Nonpartisan ethics watchdog Americans for Public Trust (APT) filed a complaint against House Judiciary Committee Democrat Rep. Lucy McBath (D-GA) on Thursday, contending that the Georgia Democrat allegedly violated federal election law and House ethics rules by coordinating with the gun control group Everytown for Gun Safety.
Before being elected to Congress, Lucy McBath was the spokesperson for the gun control group Everytown for Gun Safety. Michael Bloomberg, a Wall Street billionaire, gun control advocate, and Democrat presidential candidate co-founded Everytown for Gun Safety.
APT filed a complaint with the Federal Election Commission (FEC) and the Office of Congressional Ethics (OCE) calling for investigations into whether McBath “prohibited, excessive, and unreported in-kind corporate contributions” in violation of federal election law.
The ethics complaint alleged:
- McBath filed her candidacy in March 2018; however, she continued to receive a salary from Everytown for Gun Safety Action Fund weeks after. CNN interviewed McBath in March as both as a representative of Everytown and a “national spokeswoman for Everytown for Gun Safety.”
- McBath uploaded her first campaign ad to YouTube in April 2018. APT contended that “it is not publicly known what level of involvement Everytown had in the creation or paid promotion of this video.”
- In April 2018, the same month as McBath’s departure from Everytown, the gun control endorsed the Georgia Democrat for office and committed to over $200,000 in digital ads and mailers to support her campaign.
- After McBath won the July 2018 primary runoff, Everytown said that the group’s Action Fund worked “to elevate McBath’s candidacy” and spent more than $1.2 million on digital, radio, and television ads.
- After the 2018 midterm elections, Everytown issued a press release detailing that the Victory Fund “ran independent expenditures of more than $3 million in the general election.”
- Over the 2018 election cycle, Everytown said they spent in total over “$5 million on advocacy expenditures. Representative McBath was the single largest beneficiary of Everytown’s spending, accounting for over 80 percent of Everytown’s advocacy expenditures.”
APT emphasized that while McBath was still serving as the national spokeswoman for Everytown, the gun control group “began spending in the election for Georgia’s 6th congressional district.”
“It is not publicly known what level of involvement Representative McBath had in Everytown’s expenditures against her eventual general election opponent while she was still employed by Everytown,’ APT added in the FEC complaint.
APT contended that it is “highly implausible that Representative McBath did not engage in substantial discussion regarding her election,” given that she was the organization’s spokesperson and that Everytown strongly backed her campaign for Congress.”
In summary, the APT complaint says that Everytown’s alleged coordination with the Georgia Democrat amounts to a “prohibited” contribution to McBath’s 2018 congressional campaign.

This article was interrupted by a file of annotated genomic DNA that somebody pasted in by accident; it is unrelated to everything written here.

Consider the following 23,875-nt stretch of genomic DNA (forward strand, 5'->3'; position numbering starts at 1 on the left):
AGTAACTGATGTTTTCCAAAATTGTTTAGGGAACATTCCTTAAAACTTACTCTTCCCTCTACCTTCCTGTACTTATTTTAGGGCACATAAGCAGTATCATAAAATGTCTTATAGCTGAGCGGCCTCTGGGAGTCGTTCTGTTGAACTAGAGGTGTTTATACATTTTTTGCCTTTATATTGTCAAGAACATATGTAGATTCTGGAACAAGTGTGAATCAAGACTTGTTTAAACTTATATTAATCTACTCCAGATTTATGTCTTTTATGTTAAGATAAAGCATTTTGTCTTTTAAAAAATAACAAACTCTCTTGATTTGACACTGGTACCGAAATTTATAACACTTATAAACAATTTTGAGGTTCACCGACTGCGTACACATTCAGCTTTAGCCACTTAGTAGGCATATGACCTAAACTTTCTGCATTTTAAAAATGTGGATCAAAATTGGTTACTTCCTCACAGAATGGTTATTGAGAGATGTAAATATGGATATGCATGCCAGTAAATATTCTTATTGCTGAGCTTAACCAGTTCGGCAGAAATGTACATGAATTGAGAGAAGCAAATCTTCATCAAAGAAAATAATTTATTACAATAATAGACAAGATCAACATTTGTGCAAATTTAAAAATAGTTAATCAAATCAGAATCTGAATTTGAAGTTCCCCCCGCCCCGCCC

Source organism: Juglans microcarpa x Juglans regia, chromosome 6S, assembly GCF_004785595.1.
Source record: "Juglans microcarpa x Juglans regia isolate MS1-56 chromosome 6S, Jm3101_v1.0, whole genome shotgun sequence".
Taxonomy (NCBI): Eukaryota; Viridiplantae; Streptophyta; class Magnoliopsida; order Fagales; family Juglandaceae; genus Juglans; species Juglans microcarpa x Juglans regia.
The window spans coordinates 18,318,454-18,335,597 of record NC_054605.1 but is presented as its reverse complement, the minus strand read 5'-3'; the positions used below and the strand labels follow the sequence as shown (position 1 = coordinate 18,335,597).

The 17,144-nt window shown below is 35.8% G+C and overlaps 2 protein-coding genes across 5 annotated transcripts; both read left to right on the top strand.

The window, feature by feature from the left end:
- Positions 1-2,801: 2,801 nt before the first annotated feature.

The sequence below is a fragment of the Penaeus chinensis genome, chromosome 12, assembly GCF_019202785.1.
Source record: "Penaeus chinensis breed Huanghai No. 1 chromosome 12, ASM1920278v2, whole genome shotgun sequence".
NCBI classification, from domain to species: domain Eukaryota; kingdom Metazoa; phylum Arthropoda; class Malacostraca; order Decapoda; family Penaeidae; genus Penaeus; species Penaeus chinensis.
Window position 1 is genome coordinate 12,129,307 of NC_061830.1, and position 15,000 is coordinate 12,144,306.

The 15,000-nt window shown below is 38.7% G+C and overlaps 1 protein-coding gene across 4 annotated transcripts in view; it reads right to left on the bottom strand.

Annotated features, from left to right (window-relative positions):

Adam Laxalt, an outside counsel for APT, told Breitbart News in an interview that APT’s investigation raises serious questions over when Bloomberg and Everytown knew when McBath was planning to run for office and if there was any coordination between the gun control group and McBath’s campaign.
During a speech in December 2019, Bloomberg touted his work to elect McBath to Congress through their mutual work at Everytown for Gun Safety.
Laxalt said, “I hope that there a lot of questions that will be answered by our ethics complaint and the questions that the media should be asking which is: who knew, what, and when? Michael Bloomberg bragged in December about getting to know Represetntiave McBath through Everytown and that he got her elected. Michael Bloomberg, what did he know? Was he in communication with her throughout her campaign with Everytown, and was Everytown in communication with her, there’s just so many questions.”
“I think Bloomberg has some questions to answer, Everytown does, and McBath does as well. Did she bring over information about this district? Did she know the voter score and the polling and the weaknesses of her potential opponent? Was all that paid for by Everytown and was Everytown able to access it in her campaign, and that kind of information costs federal campaigns several thousand dollars,” he added.
“It certainly seems like there was a lot of coordination there,” Laxalt said of the connection between McBath’s campaign for Congress and Everytown’s strong support for McBath.
The outside counsel for APT remarked that he does not know of another situation where a spokesperson “left a $100 million-plus outside [political] group and then ran within weeks of leaving, and then that group spends millions in that one particular race.”
The ethics complaint against McBath follows as New York Times columnist Charles Blow accused the Georgia Democrat of being bought for endorsing Bloomberg for president.
“There’s been some backscratching here,” Laxalt said of the relationship between Bloomberg and McBath.
Laxalt contended that McBath, a member of the House Judiciary Committee, should be held to a higher ethical standard and that he hopes the OCE and the FEC investigate the claims against the Georgia Democrat.
“I think you have three members of the coveted Judiciary committee and the Judiciary Committee is entrusted with overseeing our law enforcement, and from what we can tell and from what is being alleged, there’s been some serious violations of law here, and we’re hoping that the FEC and the Ethics Committee look into these matters,” Laxalt said.
Sean Moran is a congressional reporter for Breitbart News. Follow him on Twitter @SeanMoran3.